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Inclusivity and the circular economy: leaders convene at the World Circular Economy Forum (WCEF) to discuss Africa’s post-Covid recovery

More than 5,000 business leaders, policymakers, and experts came together at WCEF, where Dalberg—in our role as secretariat of the African Circular Economy Alliance (ACEA)—moderated a discussion on ways to bring about more sustainable production and consumption across the continent.

The circular economy offers an opportunity to boost African economies while helping to mitigate climate change impacts, and it was the topic at hand at WCEF, an annual conference hosted by SITRA, the Finnish Innovation Fund. Representatives from across sectors came together across two days in September 2020 to discuss and deliberate on the world’s most promising circular economy solutions.

As the secretariat of the African Circular Economy Alliance, Dalberg moderated the session, “Fostering inclusivity with circularity in Africa’s post Covid-19 recovery,” which explored local practices and innovations that can help drive resource use efficiency and job creation, and ways countries can integrate circularity into their long-term strategies for mitigating carbon emissions and developing climate resilience.

Session participants included:

  • Dr. Anthony Nyong, the African Development Bank’s Director for Climate Change and Green Growth
  • Dr. Patrick Mwesigye, Regional Coordinator of Resource Efficiency at UNEP
  • Dr. Ndidi Nnoli Edozien, Chair of the Circular Economy Innovation Partnership Africa
  • Mr. Bruno Pietracci, President, Coca Cola Africa
  • Mr. James Mwangi, Executive Director of Dalberg Group served as moderator

Watch the ‘Fostering inclusivity with circularity in Africa’s post-Covid-19 recovery’ session from the World Circular Economy Forum (WCEF) Online, held 29-30 September 2020. 

Panelists discussed promising circular initiatives on the continent, such as the EU-funded SWITCH Africa Green Programme being led by Dr. Patrick Mwesigye, UNEP’s Regional Coordinator of Resource Efficiency. Through the program, UNEP supports new circular businesses in Burkina Faso, Ghana, Kenya, Mauritius, South Africa and Uganda. Similarly, the African Development Bank provides innovative finance to bridge the gap faced by women and youth-led green businesses through the Affirmative Finance Action for Women in Africa (AFAWA) and the Youth Entrepreneurship & Innovation (YEI) Trust Fund.

Commenting on the Bank’s initiatives, Dr. Nyong, the African Development Bank’s Director for Climate Change and Green Growth, said that inclusive finance must go hand-in-hand with policy reforms to catalyze the creation of enabling environments that support the African people—especially vulnerable groups—that have been sidelined from economic growth.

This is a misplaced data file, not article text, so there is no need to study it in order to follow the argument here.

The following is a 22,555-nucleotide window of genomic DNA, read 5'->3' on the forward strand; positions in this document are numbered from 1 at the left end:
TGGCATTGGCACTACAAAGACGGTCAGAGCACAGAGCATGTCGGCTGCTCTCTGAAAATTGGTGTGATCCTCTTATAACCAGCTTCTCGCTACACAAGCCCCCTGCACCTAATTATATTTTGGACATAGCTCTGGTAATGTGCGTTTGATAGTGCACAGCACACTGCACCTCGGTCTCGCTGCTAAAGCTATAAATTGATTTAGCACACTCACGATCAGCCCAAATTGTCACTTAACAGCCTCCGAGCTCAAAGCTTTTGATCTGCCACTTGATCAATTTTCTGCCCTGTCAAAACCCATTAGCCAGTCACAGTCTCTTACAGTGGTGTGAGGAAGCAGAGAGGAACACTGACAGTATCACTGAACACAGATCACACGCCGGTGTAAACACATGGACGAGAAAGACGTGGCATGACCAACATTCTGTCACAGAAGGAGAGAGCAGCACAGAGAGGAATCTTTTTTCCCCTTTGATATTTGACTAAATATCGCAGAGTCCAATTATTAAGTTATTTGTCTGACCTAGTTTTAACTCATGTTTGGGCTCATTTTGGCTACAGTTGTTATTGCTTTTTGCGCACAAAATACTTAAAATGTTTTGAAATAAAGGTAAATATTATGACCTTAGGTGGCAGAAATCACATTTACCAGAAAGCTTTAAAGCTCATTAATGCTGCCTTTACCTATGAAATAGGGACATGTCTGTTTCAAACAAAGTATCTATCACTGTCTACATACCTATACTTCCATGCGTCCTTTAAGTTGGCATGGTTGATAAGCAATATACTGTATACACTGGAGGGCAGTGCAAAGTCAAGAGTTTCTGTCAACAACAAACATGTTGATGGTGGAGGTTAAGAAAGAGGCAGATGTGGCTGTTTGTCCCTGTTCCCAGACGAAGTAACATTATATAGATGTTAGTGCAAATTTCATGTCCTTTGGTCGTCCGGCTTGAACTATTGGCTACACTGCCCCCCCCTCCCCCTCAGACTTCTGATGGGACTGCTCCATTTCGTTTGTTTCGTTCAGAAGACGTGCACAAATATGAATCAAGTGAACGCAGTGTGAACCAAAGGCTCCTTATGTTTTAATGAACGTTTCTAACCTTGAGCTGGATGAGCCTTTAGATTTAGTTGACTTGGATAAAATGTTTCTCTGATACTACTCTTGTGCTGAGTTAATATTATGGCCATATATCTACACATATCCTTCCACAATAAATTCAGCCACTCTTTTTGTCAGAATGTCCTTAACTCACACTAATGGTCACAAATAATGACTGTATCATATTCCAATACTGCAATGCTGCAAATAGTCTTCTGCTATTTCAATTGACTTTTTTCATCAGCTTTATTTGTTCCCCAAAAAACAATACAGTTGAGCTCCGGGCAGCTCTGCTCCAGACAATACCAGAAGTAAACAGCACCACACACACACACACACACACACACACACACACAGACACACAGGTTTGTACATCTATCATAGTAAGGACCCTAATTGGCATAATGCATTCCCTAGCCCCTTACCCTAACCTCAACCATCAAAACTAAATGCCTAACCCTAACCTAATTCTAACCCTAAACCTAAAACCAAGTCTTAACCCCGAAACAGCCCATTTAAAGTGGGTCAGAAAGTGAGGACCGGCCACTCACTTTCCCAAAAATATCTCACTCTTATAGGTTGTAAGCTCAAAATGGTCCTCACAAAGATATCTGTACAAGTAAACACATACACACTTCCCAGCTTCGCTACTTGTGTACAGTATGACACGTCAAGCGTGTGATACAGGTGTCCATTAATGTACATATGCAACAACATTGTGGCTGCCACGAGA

Dr. Ndidi Ndoli Edozien, Chair of the Circular Economy Innovation Partnership Africa, acknowledging the opportunity for nature-based solutions to promote sustainable production and consumption, stated that “indigenous African culture plays a key role in circularity. The circular economy responds to a design problem and nature is an intuitive part of being African. When you improve the environment, you improve people’s livelihoods”.

Mr. Bruno Pietracci, President, Coca Cola Africa, reflected on the role of the private sector to enable recycling value chains, including food-grade recycled plastics, as well as promote advocacy for regional trade and regulatory policies to facilitate scaled and competitive plastic recycling operations on the continent. He said Coca Cola’s returnable glass bottle which has up to 98% recovery and reuse rate in Nigeria and many other countries is a great example of circular packaging and there is significant progress on plastics in South Africa where some of Coca-Cola’s bottles contain 15% and some 100% rPET made from plastics collected and recycled locally, contributing to South Africa’s high plastic recycling rate of about 60%. 

Panelists agreed that food & beverage companies and multinationals must engage more extensively with SMEs and workers at the bottom of the pyramid to unleash capital and encourage new business models and innovations that could help contribute to an inclusive and sustainable post-Covid recovery.

Mr. James Mwangi, Dalberg Group Executive Director, synthesized the megatrends requiring urgent attention, including the systems of inequalities, the global Covid-19 pandemic, the resulting economic crisis and the underlying and continuing climate crisis. The needs he expressed in his final call to action included: greater investments to scale up opportunities, a shift in corporate behaviour, faster innovation, and the development of effective policies. Mr. Mwangi then emphasized that collective action can be made possible by platforms such as the African Circular Economy Alliance (ACEA).

Closing the session, Ms. Lora Borissova, Senior Expert in the Cabinet of Jutta Urpilainen–European Commissioner of International Affairs, noted that all groups and all stakeholders must work together through partnerships to maintain the momentum around circular economy and strengthen dialogue and collaboration between Africa, Europe and the rest of the world.

In conjunction with the event, H.E Barbara Creecy, Minister of Environment, Forestry and Fisheries of the Republic of South Africa and current Co-chair of the ACEA, gave her endorsement through an official statement highlighting “the need to upscale the ACEA work at the national, regional and continental levels to improve the way in which we produce and consume goods and services, reduce waste, create jobs, empower women for gender mainstreaming, mobilise the youth and contribute to sustainable development”. 

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